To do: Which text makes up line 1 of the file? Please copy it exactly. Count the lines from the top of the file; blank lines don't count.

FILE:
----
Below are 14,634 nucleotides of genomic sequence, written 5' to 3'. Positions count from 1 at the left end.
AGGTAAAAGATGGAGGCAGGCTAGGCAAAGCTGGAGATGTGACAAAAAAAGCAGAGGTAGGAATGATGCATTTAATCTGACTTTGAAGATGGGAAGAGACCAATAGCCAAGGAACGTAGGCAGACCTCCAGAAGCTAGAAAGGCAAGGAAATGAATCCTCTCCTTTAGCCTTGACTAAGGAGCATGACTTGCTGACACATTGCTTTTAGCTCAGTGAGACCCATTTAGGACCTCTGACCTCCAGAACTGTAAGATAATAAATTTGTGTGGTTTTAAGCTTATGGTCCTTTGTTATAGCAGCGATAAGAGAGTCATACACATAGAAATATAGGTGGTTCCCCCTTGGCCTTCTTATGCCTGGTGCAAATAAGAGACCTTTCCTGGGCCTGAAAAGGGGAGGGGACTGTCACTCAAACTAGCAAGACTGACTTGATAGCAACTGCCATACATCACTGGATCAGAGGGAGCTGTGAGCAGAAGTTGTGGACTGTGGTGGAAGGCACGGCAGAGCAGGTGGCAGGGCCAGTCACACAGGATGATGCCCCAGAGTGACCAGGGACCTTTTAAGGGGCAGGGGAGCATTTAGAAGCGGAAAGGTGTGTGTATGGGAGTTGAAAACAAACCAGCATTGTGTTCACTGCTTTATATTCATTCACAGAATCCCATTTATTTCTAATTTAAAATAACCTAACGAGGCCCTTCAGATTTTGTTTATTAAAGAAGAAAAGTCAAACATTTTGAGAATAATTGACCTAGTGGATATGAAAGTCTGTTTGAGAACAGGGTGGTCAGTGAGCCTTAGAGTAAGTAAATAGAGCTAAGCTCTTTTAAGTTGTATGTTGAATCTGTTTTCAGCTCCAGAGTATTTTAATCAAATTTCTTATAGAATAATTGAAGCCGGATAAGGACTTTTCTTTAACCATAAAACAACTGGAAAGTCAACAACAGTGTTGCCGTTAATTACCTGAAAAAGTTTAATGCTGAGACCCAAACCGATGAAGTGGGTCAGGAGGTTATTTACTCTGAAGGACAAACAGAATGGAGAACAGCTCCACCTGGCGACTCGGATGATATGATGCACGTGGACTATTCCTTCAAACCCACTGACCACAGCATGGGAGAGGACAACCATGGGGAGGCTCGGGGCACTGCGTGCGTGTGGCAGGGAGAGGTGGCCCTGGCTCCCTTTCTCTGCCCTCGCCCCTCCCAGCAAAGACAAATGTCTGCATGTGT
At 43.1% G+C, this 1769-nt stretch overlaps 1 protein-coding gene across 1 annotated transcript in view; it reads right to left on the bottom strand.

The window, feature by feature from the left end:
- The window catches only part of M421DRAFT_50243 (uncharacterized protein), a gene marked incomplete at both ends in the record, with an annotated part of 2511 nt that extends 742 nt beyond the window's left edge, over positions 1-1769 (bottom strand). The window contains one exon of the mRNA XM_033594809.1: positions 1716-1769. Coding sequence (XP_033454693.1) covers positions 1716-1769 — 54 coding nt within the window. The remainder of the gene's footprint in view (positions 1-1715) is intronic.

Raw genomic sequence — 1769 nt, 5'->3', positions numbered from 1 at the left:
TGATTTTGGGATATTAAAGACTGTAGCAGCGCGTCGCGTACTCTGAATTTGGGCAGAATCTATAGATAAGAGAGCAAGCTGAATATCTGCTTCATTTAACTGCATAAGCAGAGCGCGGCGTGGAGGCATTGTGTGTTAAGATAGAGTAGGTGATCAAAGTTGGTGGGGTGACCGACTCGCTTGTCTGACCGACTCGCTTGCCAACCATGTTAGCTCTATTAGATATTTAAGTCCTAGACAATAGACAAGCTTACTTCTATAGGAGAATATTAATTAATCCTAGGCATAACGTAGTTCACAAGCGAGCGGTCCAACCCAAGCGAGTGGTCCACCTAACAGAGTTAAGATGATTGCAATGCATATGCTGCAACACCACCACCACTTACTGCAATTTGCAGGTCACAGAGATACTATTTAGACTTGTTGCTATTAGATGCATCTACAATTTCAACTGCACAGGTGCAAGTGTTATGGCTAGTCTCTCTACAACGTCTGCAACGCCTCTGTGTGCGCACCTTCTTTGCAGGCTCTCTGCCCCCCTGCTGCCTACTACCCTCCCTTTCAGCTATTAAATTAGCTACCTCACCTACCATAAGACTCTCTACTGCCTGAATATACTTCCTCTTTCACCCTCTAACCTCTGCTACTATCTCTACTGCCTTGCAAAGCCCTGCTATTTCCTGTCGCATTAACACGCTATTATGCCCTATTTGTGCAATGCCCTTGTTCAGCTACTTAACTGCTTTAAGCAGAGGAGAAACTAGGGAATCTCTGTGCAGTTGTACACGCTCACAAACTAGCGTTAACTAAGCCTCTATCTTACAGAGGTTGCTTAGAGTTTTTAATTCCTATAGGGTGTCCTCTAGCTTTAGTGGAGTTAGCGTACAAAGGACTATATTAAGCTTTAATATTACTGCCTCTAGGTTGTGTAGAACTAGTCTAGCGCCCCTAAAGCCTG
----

Below are 14,634 nucleotides of genomic sequence, written 5' to 3'. Positions count from 1 at the left end.